Matt Megrue finds a new sound and a fresh perspective on the South with the Daisy Chains 

Southern Living

click to enlarge Matt Megrue & the Daisy Chains release their debut record this weekend

John Gaulden

Matt Megrue & the Daisy Chains release their debut record this weekend

Matt Megrue has a thing for side projects. Two years ago, he told us that his band the Loners Society started out as one, and then it grew into his main band. Today, history just might be repeating itself with his latest venture, Matt Megrue and the Daisy Chains.

Megrue's new band initially came together to back up singer-songwriter Logan Venderlic, and then they played an Upstate festival. After those two gigs, the Chains realized they may be onto something. "At the time that's all we were thinking — that would be it — and then it just sort of happened that we kept playing together," says Megrue. "The Loners Society had more of a punk-rock direction, but this is stuff that's more rooted in Americana and features the pedal steel."

Today, the Loners Society has been put on hold since guitarist Dan Rainey moved to New Jersey. "We recorded a Loners Society record, and it's pretty much done," Megrue says. "Maybe I'll finish it one day, or maybe the songs will resurface in a different way — I'm still trying to figure out where to go with that."

Just under a year old, the Daisy Chains consist of two Loners, Megrue and drummer Danny Natale, plus pianist-vocalist Asher Sircy, A Fragile Tomorrow's Brendan (guitar) and Sean Kelly (bass), and pedal steel extraordinaire Charlie Thompson (Jordan Igoe, Guilt Ridden Troubadour, Mac Leaphart). Considering the various genres and backgrounds represented, the Daisy Chains' name is one that fits perfectly. "Our drummer, who works in technology, suggested it," Megrue says of the techie term. "Daisy-chaining is like putting together different parts that aren't supposed to necessarily go together to make something work. And so with this, it was like we had Sean and Brendan and Danny and Charlie, so it was like we kind of daisy-chained a band together for those couple of shows. So that's where that came from."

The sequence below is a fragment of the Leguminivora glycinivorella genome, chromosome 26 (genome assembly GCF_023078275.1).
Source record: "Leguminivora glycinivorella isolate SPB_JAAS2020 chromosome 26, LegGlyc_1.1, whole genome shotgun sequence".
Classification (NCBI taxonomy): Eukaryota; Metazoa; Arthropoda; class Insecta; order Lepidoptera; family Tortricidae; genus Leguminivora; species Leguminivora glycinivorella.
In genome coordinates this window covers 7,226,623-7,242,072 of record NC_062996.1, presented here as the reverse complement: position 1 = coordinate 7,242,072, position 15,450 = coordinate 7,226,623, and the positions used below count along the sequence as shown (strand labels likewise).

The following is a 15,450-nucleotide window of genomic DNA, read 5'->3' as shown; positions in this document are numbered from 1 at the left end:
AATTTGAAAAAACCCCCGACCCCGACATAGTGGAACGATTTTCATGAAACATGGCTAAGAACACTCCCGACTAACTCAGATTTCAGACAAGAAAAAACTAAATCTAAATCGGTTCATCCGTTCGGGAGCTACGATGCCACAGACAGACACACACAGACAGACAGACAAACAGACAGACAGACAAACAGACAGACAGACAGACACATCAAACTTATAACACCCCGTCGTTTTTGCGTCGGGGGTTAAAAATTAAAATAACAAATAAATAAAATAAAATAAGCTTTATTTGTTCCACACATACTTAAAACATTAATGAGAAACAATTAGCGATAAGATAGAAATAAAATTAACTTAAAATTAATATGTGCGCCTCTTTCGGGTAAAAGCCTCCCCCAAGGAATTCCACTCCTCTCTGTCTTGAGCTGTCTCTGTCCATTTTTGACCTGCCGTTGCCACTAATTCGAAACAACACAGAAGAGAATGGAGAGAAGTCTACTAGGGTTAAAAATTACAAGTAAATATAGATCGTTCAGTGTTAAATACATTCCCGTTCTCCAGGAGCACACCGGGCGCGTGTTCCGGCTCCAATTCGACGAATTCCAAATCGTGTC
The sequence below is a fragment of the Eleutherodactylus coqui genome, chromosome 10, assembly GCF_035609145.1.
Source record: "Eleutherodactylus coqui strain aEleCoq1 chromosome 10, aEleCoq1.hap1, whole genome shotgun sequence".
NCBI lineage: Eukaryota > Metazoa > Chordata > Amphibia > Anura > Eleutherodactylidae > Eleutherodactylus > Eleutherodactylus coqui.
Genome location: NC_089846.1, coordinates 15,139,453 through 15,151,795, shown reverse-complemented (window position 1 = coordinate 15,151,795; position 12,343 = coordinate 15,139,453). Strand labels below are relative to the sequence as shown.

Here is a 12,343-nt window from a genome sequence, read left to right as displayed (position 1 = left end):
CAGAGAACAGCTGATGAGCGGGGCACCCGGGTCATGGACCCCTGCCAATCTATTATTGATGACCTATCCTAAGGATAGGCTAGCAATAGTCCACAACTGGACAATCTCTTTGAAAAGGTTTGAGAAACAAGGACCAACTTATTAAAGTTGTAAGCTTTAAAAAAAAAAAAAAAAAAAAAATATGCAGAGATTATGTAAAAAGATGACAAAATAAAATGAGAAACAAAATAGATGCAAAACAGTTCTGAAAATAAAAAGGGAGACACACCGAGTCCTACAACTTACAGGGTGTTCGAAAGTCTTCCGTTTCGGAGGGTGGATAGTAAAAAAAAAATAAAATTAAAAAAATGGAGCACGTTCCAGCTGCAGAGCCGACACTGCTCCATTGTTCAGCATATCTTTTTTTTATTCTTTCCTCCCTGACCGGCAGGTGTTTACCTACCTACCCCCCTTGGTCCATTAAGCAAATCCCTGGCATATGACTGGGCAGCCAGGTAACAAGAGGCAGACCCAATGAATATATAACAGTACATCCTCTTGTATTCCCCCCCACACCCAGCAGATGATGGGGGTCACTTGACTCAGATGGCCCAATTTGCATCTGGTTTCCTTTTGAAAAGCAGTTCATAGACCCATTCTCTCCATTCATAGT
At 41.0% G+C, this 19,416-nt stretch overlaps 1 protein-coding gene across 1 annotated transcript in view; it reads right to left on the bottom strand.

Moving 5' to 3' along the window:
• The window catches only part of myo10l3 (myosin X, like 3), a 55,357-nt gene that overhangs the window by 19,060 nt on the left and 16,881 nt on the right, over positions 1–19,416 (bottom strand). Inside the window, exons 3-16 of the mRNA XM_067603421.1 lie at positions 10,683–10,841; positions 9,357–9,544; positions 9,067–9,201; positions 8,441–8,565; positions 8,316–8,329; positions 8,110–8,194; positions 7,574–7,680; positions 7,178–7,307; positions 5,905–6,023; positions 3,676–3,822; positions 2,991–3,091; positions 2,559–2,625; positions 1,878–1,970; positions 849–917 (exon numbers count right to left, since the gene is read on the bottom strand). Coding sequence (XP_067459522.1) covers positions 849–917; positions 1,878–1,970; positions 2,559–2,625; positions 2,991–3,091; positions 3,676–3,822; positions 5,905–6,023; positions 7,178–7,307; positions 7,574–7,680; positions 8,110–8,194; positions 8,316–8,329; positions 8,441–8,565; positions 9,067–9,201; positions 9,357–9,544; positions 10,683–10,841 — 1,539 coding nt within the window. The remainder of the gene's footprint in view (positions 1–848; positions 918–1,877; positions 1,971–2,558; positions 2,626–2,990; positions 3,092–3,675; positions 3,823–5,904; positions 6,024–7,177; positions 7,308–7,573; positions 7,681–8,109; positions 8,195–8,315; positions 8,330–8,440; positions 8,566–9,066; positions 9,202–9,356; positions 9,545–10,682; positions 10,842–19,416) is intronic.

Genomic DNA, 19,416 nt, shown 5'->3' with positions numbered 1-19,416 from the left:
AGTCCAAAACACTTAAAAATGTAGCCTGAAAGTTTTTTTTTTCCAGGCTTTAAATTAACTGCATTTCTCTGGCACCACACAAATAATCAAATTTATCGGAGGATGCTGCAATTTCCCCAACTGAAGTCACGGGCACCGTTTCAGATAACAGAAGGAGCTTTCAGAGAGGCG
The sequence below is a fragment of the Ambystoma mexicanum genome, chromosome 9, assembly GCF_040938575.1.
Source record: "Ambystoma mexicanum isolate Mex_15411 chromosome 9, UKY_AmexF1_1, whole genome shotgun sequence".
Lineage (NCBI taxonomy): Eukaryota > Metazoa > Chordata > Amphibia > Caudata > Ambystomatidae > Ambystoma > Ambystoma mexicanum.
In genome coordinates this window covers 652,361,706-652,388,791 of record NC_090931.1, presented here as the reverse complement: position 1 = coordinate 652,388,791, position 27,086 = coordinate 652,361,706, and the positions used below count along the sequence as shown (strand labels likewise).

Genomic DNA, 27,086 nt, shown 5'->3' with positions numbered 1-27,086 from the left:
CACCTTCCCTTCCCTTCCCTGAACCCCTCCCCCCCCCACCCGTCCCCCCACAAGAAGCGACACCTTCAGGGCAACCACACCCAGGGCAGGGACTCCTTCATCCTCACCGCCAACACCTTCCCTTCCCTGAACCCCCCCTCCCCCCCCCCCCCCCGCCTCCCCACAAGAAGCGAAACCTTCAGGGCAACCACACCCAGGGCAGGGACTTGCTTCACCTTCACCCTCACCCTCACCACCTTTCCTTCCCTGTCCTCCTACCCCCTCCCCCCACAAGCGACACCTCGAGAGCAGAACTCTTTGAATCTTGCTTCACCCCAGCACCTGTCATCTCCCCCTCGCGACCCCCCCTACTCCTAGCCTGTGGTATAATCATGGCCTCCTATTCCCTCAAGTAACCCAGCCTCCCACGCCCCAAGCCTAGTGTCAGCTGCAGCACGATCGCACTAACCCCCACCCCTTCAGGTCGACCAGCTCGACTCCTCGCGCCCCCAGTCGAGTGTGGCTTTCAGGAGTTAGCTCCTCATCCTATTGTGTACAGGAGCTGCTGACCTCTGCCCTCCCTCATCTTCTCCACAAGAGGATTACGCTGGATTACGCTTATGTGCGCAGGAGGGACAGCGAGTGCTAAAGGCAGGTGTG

This weekend, the band will release the first in a series of three seven-inch EPs. The first two EPs were produced by Sean Kelly at the Savannah studio he runs with his twin brother, A Fragile Tomorrow's Dominic Kelly. The first EP is called When My Time Comes, and the title track deals with death and all the complications that surround it. "I'd had some friends and family members who had passed, and I was sort of thinking about if you had the opportunity to wrap things up and all the things you'd want to do," Megrue says. "It's a song about trying to tie up loose ends, whether that's right now or later — you just never really know. And I guess that's the point of it — trying to live every day and not let anything linger for too long."

Another track featured on the record is about the small town in Georgia in which Megrue grew up, Kelleytown. On "Kelleytown," the singer confronts the feelings of shame he once had about his origins. He says, "I spent so much time trying to look like I wasn't from the South and trying to sound like I wasn't from the South, because I thought the perception of the South was, 'Oh, you've got a Southern accent — that must mean you're dumb,' or 'You're from the South, you're obviously a racist.' You know? And so it's all of these things that I thought that being from the South meant."

However, after traveling around the country playing shows in cities both big and small and meeting different people, Megrue's feelings on the South began to change. Now he's proud of where he's from, and his music reflects that. "I realized that there's a lot of really good people here and there's no shame in being from the South," he says. "It took coming into my own and figuring out that it's not the geographic location — there's more to it than that."



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